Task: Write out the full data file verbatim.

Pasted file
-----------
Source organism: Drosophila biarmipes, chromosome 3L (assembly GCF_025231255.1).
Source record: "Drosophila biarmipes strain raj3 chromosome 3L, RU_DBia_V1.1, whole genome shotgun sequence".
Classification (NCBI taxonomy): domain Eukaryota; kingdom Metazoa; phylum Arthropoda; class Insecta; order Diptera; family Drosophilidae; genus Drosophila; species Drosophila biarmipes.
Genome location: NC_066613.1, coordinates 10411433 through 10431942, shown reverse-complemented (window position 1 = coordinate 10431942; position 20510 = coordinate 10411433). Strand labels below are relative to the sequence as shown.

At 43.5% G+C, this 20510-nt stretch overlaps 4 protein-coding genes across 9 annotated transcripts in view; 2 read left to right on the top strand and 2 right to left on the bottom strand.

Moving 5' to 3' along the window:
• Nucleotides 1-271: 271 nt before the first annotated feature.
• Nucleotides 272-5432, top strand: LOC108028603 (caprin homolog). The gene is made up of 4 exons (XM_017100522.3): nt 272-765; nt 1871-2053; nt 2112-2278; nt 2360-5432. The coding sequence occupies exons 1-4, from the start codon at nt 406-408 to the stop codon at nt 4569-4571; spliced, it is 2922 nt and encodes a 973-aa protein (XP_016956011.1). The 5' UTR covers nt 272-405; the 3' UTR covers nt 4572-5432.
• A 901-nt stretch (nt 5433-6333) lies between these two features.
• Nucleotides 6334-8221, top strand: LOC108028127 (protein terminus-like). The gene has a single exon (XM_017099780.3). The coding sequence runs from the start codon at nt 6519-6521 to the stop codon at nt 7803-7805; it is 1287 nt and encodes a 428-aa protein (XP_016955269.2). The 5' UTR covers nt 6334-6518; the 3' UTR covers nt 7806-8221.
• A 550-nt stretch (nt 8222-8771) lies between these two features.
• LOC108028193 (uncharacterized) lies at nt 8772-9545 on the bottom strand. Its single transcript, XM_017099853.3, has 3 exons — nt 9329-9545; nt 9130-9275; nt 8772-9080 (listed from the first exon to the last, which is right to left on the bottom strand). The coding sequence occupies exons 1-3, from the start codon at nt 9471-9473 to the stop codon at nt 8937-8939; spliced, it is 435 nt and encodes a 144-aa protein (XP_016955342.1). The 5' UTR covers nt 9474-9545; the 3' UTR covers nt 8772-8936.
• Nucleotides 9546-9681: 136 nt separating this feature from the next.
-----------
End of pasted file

Source organism: Drosophila biarmipes, chromosome 3L (assembly GCF_025231255.1).
Source record: "Drosophila biarmipes strain raj3 chromosome 3L, RU_DBia_V1.1, whole genome shotgun sequence".
Classification (NCBI taxonomy): domain Eukaryota; kingdom Metazoa; phylum Arthropoda; class Insecta; order Diptera; family Drosophilidae; genus Drosophila; species Drosophila biarmipes.
Genome location: NC_066613.1, coordinates 10411433 through 10431942, shown reverse-complemented (window position 1 = coordinate 10431942; position 20510 = coordinate 10411433). Strand labels below are relative to the sequence as shown.

At 43.5% G+C, this 20510-nt stretch overlaps 4 protein-coding genes across 9 annotated transcripts in view; 2 read left to right on the top strand and 2 right to left on the bottom strand.

Moving 5' to 3' along the window:
• Nucleotides 1-271: 271 nt before the first annotated feature.
• Nucleotides 272-5432, top strand: LOC108028603 (caprin homolog). The gene is made up of 4 exons (XM_017100522.3): nt 272-765; nt 1871-2053; nt 2112-2278; nt 2360-5432. The coding sequence occupies exons 1-4, from the start codon at nt 406-408 to the stop codon at nt 4569-4571; spliced, it is 2922 nt and encodes a 973-aa protein (XP_016956011.1). The 5' UTR covers nt 272-405; the 3' UTR covers nt 4572-5432.
• A 901-nt stretch (nt 5433-6333) lies between these two features.
• Nucleotides 6334-8221, top strand: LOC108028127 (protein terminus-like). The gene has a single exon (XM_017099780.3). The coding sequence runs from the start codon at nt 6519-6521 to the stop codon at nt 7803-7805; it is 1287 nt and encodes a 428-aa protein (XP_016955269.2). The 5' UTR covers nt 6334-6518; the 3' UTR covers nt 7806-8221.
• A 550-nt stretch (nt 8222-8771) lies between these two features.
• LOC108028193 (uncharacterized) lies at nt 8772-9545 on the bottom strand. Its single transcript, XM_017099853.3, has 3 exons — nt 9329-9545; nt 9130-9275; nt 8772-9080 (listed from the first exon to the last, which is right to left on the bottom strand). The coding sequence occupies exons 1-3, from the start codon at nt 9471-9473 to the stop codon at nt 8937-8939; spliced, it is 435 nt and encodes a 144-aa protein (XP_016955342.1). The 5' UTR covers nt 9474-9545; the 3' UTR covers nt 8772-8936.
• Nucleotides 9546-9681: 136 nt separating this feature from the next.